The investigation officer testified that on a few occasions, Mr Ahad did not book into camp and instead was away without official leave. The day before his death, he was confined to the guard room as punishment.

According to the duty officer, Mr Ahad was seen reading and sleeping during the night, and was dismissed from confinement the next morning.

He returned to his apartment in Pine Grove, where he had arranged to meet with the landlady to move out. She said that came as a surprise to her since he had previously mentioned wanting to extend his lease.

DECEASED FOUND BY NEIGHBOUR, NO DRUGS OR ALCOHOL IN HIS BLOOD

A neighbour who was waiting for a taxi at around 1.30pm on Apr 7, 2018, heard a loud sound and saw Mr Ahad lying motionless on the ground.

He called the police, and paramedics pronounced Mr Ahad dead at 1.36pm. He was wearing a grey polo shirt, SCDF trousers and was barefoot.

An autopsy certified the cause of death as multiple injuries consistent with a fall from height, and no alcohol or drugs were found in his blood.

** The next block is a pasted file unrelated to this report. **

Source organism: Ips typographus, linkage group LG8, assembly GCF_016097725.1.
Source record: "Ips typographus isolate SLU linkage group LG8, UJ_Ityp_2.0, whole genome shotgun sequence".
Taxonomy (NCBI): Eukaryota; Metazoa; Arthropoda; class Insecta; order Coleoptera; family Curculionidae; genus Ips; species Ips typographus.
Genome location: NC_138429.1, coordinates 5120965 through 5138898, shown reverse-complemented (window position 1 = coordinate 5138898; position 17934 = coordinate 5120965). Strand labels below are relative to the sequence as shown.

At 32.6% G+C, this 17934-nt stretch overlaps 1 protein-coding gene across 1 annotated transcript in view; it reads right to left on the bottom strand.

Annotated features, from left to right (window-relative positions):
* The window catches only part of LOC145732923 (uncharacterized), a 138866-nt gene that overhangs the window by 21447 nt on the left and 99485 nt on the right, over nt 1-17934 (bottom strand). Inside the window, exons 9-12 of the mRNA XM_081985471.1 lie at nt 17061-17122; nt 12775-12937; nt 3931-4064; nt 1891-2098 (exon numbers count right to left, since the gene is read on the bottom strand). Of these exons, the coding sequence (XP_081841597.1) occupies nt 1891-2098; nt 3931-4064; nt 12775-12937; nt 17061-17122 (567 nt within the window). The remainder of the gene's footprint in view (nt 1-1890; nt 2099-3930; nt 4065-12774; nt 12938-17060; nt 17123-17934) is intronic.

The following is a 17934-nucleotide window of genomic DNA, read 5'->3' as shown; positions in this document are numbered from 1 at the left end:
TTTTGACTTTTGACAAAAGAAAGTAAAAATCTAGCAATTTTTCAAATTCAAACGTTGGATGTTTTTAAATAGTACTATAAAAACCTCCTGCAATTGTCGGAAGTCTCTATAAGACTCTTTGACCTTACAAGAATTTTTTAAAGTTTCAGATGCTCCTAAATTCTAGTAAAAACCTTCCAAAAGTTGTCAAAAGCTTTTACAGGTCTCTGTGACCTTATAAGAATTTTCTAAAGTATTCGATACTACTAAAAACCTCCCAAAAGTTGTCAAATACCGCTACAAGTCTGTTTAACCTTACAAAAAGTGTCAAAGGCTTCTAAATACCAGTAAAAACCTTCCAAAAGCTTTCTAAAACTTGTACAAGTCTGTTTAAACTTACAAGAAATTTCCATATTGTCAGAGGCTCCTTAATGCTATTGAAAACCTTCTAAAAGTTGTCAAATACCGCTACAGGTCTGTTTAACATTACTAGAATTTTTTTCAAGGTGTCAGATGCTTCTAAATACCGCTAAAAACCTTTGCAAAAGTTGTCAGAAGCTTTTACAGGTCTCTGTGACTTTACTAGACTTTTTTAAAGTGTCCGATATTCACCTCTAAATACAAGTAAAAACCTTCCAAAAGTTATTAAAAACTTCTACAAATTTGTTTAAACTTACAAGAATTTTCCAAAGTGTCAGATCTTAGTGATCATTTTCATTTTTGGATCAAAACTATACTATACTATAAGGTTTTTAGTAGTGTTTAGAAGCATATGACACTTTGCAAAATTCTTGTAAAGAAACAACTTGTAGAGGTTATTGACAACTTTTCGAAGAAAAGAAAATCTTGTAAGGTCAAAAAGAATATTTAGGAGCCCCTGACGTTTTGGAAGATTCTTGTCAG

The 15th-floor unit at Pine Grove, which he shared with housemates, was neat and there was no sign of violence or ransacking. According to police investigations, it was likely that he had fallen from the kitchen window of the unit, and it was unlikely that he had stumbled. Instead, it was likely a deliberate act of suicide.

According to the buddy assigned to Mr Ahad at SCDF's Basic Rescue Training Centre, Mr Ahad had said on certain occasions that he had no close friends in Singapore and felt lonely. 

He was also sad because he missed his mother and felt like he was "a burden to the platoon" because he had taken a lot of medical leave and was not feeling well.

Mr Ahad also told his buddy that there was a voice in his head telling him to kill himself.